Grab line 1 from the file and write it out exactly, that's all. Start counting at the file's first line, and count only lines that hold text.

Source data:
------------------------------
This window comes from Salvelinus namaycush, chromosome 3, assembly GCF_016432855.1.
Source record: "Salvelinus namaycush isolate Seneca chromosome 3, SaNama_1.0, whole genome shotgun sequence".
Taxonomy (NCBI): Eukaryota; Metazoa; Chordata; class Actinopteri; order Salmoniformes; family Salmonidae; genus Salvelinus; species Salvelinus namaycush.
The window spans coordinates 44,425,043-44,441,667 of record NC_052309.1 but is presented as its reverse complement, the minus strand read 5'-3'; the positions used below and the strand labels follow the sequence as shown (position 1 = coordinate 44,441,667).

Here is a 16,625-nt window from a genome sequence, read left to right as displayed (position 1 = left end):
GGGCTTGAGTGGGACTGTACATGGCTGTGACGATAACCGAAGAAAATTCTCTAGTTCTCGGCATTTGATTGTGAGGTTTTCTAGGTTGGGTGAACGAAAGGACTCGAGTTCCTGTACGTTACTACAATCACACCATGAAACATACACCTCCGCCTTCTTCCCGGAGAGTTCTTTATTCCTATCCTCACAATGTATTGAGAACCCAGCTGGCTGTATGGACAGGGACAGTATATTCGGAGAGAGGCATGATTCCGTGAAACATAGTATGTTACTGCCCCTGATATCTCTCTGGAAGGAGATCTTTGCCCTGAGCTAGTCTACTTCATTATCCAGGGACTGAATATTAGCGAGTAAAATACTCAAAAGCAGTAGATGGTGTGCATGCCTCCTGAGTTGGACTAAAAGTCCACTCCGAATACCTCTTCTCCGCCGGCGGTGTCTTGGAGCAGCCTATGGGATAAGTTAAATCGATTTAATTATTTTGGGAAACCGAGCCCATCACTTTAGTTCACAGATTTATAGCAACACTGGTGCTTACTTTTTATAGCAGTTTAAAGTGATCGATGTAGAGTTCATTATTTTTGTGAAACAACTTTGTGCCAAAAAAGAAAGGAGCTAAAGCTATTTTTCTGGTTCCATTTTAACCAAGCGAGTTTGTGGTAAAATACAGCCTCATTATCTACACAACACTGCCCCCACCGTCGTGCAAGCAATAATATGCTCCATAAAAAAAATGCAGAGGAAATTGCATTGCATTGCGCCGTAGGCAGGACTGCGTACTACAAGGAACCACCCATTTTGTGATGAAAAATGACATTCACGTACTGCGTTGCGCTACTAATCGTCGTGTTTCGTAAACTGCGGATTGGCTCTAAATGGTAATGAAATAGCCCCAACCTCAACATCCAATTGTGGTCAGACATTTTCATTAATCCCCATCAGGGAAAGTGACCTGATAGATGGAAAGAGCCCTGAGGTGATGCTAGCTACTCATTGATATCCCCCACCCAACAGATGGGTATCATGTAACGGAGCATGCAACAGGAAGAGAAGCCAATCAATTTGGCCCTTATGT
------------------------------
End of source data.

This window comes from Salvelinus namaycush, chromosome 3, assembly GCF_016432855.1.